There is no official map of Preston Hollow — not since the two-square-mile makeshift municipality was annexed to the city in 1945. But we know the neighborhood by its sprawling estates, bar-ditch roads, upscale shopping and famous residents. When former President George W. Bush moved to Daria Place in 2009, suddenly everyone knew Preston Hollow. But where is it, really? And, if geographical boundaries don’t define it, then what does?
How we got here
Compared to the older, urban parts of Dallas, our neighborhood is far from historic. But there is a history, one often overlooked even by residents. After all, about half of the original ranch-style homes have been torn down and replaced by million-dollar mansions. Preston Hollow appears shiny and new.
“They have no idea,” says Lydia Player, a longtime Realtor who has lived in Preston Hollow for 30 years. “I don’t think people know the history at all.”
When Dallas began to grow in the first half of the 20th century, prospective homeowners flocked south to Oak Cliff, east to Lakewood and north to the Park Cities. Then came Ira DeLoache, a cigarette salesman-turned-developer who in 1923 bought a 56-acre tract at the northwest corner of Preston and Northwest Highway, outside the city limits, and began platting country homes on large one-acre lots.
Throughout the 1930s, other well-known developers came in and built extravagant homes, some of which remain today. But according to Peter Flagg Maxson’s section in “Legacies: A History Journal for Dallas and North Central Texas” published in 2002 by the Dallas Historical Society, Preston Hollow’s early residents constituted more than wealthy landowners.
“While today Preston Hollow has a very wealthy populace, historically it was more mixed economically,” Maxson writes.
“There were unquestionably some very wealthy people living there with mansions, Packards, private schools and debutante daughters. But there was also a thriving middle class who built three-bedroom homes, sent their children to public schools and drove Studebakers.”
By the late 1930s, continued development prompted the need for city services, which the area could not receive being located so far outside the city limits of Dallas. There was no zoning, no police or fire departments, no garbage collection. Preston Hollow residents also valued their independence, Maxson notes. In 1939, they voted to incorporate, and Preston Hollow became its own city with 887 residents covering about two square miles.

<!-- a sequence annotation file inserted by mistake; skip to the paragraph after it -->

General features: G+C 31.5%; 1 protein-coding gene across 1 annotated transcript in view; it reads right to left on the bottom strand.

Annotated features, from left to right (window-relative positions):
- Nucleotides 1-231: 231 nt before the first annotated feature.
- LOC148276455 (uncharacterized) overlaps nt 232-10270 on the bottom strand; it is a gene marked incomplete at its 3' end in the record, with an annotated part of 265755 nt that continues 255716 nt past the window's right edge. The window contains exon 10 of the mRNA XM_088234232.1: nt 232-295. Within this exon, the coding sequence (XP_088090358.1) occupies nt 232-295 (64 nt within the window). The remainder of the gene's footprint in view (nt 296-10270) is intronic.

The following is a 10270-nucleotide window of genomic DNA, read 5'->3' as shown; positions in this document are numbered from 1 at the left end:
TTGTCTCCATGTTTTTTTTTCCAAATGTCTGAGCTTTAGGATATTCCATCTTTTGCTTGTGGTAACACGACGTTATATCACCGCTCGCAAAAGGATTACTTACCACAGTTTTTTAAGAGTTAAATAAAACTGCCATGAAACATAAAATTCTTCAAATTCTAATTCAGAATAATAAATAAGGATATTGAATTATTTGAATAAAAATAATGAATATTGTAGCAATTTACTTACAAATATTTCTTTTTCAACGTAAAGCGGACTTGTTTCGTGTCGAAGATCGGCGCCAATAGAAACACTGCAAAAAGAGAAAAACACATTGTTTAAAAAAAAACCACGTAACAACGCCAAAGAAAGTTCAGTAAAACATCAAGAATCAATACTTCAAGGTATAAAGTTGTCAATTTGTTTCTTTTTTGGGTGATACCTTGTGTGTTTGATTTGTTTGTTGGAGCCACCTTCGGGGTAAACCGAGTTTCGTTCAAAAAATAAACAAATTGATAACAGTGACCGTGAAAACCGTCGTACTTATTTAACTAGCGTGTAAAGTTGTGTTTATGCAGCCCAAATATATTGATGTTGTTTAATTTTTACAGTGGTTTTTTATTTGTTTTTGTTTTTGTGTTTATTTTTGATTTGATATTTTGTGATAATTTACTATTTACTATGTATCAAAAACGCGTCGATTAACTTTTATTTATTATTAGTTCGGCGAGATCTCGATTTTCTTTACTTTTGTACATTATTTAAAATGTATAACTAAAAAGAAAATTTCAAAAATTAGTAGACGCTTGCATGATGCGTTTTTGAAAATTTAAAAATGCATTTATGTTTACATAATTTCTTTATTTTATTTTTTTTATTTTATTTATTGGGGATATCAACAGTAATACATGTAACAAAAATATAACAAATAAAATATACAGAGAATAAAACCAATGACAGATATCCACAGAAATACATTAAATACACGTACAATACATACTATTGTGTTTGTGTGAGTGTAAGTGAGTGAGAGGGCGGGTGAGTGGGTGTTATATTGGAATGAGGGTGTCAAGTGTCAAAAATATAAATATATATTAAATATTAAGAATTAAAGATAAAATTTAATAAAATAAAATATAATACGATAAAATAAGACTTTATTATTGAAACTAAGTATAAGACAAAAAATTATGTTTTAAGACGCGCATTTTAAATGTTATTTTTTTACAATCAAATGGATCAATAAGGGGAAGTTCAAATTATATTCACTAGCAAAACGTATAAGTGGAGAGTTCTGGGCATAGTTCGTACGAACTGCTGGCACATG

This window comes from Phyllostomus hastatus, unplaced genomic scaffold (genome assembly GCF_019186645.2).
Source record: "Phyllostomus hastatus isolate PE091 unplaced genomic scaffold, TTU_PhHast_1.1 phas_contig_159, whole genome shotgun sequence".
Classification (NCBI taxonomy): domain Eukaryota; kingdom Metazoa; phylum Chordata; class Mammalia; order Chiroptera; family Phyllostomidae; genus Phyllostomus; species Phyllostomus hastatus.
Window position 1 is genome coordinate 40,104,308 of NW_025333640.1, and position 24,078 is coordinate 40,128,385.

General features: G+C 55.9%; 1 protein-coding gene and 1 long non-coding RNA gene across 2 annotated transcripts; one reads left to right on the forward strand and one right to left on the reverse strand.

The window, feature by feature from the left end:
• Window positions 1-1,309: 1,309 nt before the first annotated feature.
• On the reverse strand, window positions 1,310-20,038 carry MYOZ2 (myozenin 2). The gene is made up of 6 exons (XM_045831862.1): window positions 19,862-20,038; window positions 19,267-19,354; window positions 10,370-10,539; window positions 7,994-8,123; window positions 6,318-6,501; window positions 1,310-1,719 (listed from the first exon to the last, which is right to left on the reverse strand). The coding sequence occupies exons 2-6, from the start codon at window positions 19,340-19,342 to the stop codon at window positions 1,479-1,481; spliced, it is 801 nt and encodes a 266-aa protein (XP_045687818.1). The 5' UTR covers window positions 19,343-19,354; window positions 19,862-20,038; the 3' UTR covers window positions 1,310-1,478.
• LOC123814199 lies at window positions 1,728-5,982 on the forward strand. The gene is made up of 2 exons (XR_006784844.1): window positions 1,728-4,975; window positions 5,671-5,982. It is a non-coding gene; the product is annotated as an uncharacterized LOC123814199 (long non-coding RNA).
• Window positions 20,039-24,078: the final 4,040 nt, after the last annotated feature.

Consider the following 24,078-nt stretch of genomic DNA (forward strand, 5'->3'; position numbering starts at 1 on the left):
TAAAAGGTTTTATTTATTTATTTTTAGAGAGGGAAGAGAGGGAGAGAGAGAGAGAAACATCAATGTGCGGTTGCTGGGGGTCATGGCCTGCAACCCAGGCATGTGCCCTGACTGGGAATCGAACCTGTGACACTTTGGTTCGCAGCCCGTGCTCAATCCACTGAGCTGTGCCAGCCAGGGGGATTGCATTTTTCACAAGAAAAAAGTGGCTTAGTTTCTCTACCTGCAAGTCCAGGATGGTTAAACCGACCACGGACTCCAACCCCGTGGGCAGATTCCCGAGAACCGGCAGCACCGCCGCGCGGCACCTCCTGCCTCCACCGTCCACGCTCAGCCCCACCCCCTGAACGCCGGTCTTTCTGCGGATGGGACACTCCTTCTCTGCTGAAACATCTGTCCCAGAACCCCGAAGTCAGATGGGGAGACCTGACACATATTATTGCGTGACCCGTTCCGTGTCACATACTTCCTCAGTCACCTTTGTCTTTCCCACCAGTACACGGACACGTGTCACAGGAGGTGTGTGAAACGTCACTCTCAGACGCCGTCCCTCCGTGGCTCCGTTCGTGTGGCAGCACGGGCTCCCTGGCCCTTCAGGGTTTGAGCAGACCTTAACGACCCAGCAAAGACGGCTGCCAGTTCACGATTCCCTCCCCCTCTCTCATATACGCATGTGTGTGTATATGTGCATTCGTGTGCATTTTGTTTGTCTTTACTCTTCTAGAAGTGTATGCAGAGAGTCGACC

The uneven boundaries extended roughly from Northwest Highway to Walnut Hill and Meadowbrook to Preston, along with a small area that jutted to the east. It also included what is known as Briarwood just south of Northwest Highway and west of Inwood.
City Hall was established at the white frame house still standing today at Preston and Northwest Highway, now serving as an office for Ebby Halliday Realtors. It also was the site of the town’s only stoplight. The first orders of council business included a zoning ordinance, limitations on horse stables and lot size restrictions. However, the town never produced enough revenue to provide the services it originally sought, functioning almost entirely on volunteers.
In 1945, amid opposition from some residents who did not want to pay property taxes, the majority voted to absorb Preston Hollow into the City of Dallas.
Development surged through the 1950s and ’60s but eventually, so did redevelopment. Maxson laments the teardown trend, writing, “With each demolition, significant links with early Preston Hollow are lost.”
What attracted the original residents, though, still proves true for today’s homeowners. People like the suburban country feel, the large lots, wooded creeks and tall trees. Add the convenient access to shopping and freeways, and you’ve got some of the most valuable land in the city — where bulldozing a mid-century modern house is met with a shrug.
“You’ve got a lot of teardowns,” says Dallas City Councilman Lee Kleinman, who lives in one himself, off Northaven. “That would not be tolerated as much in East Dallas. You don’t get that here.”
A few major works have been preserved, such as the Crespi Hicks estate, originally constructed in 1939 for an Italian Count, at 5555 Walnut Hill. Preston Hollow also boasts many modern homes from Frank Lloyd Wright’s only residential project at 9400 Rockbrook, built in 1958, to Lionel Morrison’s starkly contemporary home at 5753 Berkshire, built in 2003.
While these days Preston Hollow may not be known as historic, its architecturally significant homes have become its chief identifier. But it still leaves the nagging question: Where is Preston Hollow? It depends on whom you ask.
Where we are
The annexation of Preston Hollow came just in time for the post-World War II movement that attracted homeowners to the suburbs. As Dallas continued to grow north, the boundaries of the original Preston Hollow became somewhat lost.
“I think the whole expansion started because the property values were so high, and more people wanted to be a part of that,” says Lori Sparks, a Virginia Cook Realtor and lifelong neighborhood resident.
Growing up in the 1970s in Russwood Acres, off Inwood between Royal and Northaven, Sparks says no one even called the neighborhood “Preston Hollow” — not even those in the original core farther south.